Roman Carved Wooden Figure

18 January 2022
Archaeology

In the Bucks Free Press of January 14th 2022, and the Bucks Herald [see for example www.bucksfreepress.co.uk/news/national/19843461.rare-roman-wooden-figure… ] we learn that a remarkably well preserved piece of wood carved into the shape of a human like figure, or a humanised god, has been found in a waterlogged ditch in Twyford, on the route of HS2 [high speed train route 2]. The ditch dates back to the Roman era. The discovery was made at the Bridge Mill in Twyford, in the Vale of Aylesbury. The geology of the vale is clay -a very thick deposit of what is known as the Oxford Clay Formation. Being waterlogged, then or now, is not unusual. Water moves horizontally when it encounters clay – or forms puddles and ponds, and waterlogged ditches. It is the water that is thought to have led to the preservation of the wooden figure as in normal conditions wood breaks down quite quickly.

It was formed from a single piece of wood, 67 cm in height and 18 cm wide. It appears to be depicted wearing a tunic but even smaller details are preserved, including the hair. It was also endowed with a hat. Sherds of pottery in the ditch date back to 43-70AD, very early in the Romanisation of Britain, suggesting it was a native carving from the Iron Age. The legs and shape of the calf muscles are also defined.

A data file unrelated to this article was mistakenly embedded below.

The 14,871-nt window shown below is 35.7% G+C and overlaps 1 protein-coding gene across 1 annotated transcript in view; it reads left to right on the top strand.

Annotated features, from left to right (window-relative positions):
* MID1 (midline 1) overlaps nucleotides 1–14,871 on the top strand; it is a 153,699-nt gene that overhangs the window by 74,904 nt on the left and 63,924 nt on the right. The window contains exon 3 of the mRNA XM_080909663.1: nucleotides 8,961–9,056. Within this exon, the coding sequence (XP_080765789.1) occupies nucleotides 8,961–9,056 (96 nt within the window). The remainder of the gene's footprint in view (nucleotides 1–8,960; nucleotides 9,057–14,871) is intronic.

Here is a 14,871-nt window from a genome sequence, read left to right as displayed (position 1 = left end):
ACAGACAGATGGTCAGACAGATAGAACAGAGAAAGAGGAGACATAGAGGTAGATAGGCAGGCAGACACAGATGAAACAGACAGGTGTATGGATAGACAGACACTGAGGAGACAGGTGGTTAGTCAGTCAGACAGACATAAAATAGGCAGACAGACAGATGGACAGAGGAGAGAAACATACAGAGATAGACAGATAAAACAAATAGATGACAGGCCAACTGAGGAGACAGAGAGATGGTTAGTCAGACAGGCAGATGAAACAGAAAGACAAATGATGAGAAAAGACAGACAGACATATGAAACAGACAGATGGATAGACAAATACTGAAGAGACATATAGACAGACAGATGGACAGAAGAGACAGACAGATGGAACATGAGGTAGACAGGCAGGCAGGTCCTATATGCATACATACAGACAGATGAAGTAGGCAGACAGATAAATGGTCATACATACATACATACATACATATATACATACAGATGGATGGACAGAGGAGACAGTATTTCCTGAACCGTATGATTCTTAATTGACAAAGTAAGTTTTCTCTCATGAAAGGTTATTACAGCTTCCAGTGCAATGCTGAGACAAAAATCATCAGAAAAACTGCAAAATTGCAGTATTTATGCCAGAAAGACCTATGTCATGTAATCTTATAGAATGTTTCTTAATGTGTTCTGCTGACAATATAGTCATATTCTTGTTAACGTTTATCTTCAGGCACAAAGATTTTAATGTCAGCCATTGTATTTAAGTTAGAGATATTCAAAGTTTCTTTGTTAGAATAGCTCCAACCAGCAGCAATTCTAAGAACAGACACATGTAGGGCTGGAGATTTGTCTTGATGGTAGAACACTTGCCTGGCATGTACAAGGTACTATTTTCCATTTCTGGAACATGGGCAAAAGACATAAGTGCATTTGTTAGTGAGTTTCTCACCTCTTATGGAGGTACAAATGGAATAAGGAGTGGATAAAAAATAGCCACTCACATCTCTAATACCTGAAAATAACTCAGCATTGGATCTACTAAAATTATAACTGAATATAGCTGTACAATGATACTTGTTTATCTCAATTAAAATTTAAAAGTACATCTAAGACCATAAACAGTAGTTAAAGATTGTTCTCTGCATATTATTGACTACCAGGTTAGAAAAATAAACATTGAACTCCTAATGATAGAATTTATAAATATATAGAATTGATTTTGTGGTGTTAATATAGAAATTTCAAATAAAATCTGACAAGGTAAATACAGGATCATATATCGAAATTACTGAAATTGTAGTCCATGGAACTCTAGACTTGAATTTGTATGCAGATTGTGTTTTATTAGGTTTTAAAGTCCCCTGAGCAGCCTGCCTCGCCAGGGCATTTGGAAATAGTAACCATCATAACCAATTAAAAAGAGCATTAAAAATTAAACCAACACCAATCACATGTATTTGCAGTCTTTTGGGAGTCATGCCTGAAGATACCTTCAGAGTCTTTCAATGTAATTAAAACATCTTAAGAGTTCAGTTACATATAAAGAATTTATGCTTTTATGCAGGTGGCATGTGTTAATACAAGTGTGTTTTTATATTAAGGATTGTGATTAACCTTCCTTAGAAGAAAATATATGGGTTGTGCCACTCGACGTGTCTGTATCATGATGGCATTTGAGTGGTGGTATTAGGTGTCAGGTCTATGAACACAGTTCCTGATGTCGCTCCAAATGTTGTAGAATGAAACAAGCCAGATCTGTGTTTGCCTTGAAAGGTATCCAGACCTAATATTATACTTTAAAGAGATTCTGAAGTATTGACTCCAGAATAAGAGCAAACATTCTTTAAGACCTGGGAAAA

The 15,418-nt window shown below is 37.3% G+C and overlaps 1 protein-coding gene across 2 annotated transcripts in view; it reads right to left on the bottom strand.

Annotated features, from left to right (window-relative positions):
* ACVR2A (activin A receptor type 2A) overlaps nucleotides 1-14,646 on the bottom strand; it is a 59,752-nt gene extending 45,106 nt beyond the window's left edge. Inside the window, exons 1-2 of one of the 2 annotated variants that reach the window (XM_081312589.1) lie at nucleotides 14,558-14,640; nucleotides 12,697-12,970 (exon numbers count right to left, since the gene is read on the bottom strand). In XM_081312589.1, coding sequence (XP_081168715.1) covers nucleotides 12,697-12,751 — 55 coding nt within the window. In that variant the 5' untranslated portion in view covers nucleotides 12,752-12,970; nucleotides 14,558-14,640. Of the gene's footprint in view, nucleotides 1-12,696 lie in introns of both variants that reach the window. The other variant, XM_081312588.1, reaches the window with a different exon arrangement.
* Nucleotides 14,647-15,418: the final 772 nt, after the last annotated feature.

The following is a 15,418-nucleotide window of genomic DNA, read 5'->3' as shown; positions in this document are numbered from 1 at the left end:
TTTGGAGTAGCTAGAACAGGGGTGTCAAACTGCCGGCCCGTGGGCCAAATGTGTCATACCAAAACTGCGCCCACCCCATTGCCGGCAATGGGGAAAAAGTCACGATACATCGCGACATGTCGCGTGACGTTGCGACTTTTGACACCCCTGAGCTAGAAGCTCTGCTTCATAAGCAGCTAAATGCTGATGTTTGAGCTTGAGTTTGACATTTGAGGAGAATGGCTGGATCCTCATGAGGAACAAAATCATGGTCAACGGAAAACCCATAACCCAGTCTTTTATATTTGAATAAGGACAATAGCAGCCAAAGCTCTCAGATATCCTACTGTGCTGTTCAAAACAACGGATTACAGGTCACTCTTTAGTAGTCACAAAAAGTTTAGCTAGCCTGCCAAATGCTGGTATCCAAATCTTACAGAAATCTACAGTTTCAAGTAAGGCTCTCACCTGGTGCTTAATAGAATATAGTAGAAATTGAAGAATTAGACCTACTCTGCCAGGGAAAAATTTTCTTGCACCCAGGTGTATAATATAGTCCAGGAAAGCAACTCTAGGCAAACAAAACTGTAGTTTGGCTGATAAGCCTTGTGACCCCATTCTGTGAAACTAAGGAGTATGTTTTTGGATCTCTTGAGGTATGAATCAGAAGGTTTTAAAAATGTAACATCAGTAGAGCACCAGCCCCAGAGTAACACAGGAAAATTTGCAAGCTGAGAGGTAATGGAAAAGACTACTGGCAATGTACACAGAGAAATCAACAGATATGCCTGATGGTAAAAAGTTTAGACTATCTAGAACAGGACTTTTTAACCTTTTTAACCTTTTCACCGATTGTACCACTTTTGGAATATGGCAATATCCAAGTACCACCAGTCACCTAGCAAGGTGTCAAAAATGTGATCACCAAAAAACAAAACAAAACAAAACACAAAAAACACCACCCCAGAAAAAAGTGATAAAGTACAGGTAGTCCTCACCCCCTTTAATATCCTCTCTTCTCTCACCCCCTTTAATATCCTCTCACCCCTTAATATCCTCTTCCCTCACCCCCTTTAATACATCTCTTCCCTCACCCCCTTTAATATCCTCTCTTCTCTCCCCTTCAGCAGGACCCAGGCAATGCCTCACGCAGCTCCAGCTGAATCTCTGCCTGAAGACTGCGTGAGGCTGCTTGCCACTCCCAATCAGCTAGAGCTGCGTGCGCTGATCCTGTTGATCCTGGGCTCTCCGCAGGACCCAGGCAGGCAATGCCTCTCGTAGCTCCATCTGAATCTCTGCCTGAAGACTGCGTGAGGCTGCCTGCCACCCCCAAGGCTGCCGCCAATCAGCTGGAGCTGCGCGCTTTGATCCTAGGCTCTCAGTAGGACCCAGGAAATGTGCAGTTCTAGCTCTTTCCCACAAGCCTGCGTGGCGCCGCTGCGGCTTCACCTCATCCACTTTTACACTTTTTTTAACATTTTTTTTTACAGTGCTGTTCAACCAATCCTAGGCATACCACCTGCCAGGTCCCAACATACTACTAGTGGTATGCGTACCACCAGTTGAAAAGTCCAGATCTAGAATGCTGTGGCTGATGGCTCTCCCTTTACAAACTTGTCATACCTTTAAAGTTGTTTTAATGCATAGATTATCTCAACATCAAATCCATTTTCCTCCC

The story is also at www.dailymail.co.uk/sciencetech/article-10395239/ … with lots of pictures of the figure.

See also www.bbc.co.uk/news/uk-england-northamptonshire-59943179/ www where HS2 archaeologists have discovered a settlement from the Roman era – in southern Northamptonshire, one county up from Buckinghamshire. The site was known as Backgrounds because of its black soil. This, it seems, was due to the settlement beneath it. It began life as an Iron Age village  of 30 roundhouses [dated to roughly 400BC] that wnet on to develop into a trading centre before and during the Roman period. A 33 feet wide Roman road was uncovered – as well as workshops, kins, wells, and metalwork centres, or smithies as they were later known. Coins, glass vessels, decorative pottery, jewelry, and other objects were also found. The history of the site's discovery can be located to view on BBC iplayer 'Digging for Britain' on BBC Two [last weeks].

Over at https://phys.org/news/2022-01-archaeologists-ancient-highways-arabia.html … Australian and Arab archaeologists have discovered evidence of people living in NW Arabia during the EB and MB periods. They built, it is said, funerary avenues – long distance corridors linking oases and pasture zones to one another, bordered by thousands of elaborate burial monuments. They seem to go back at least 4500 years ago, and continued into the second millennium BC.

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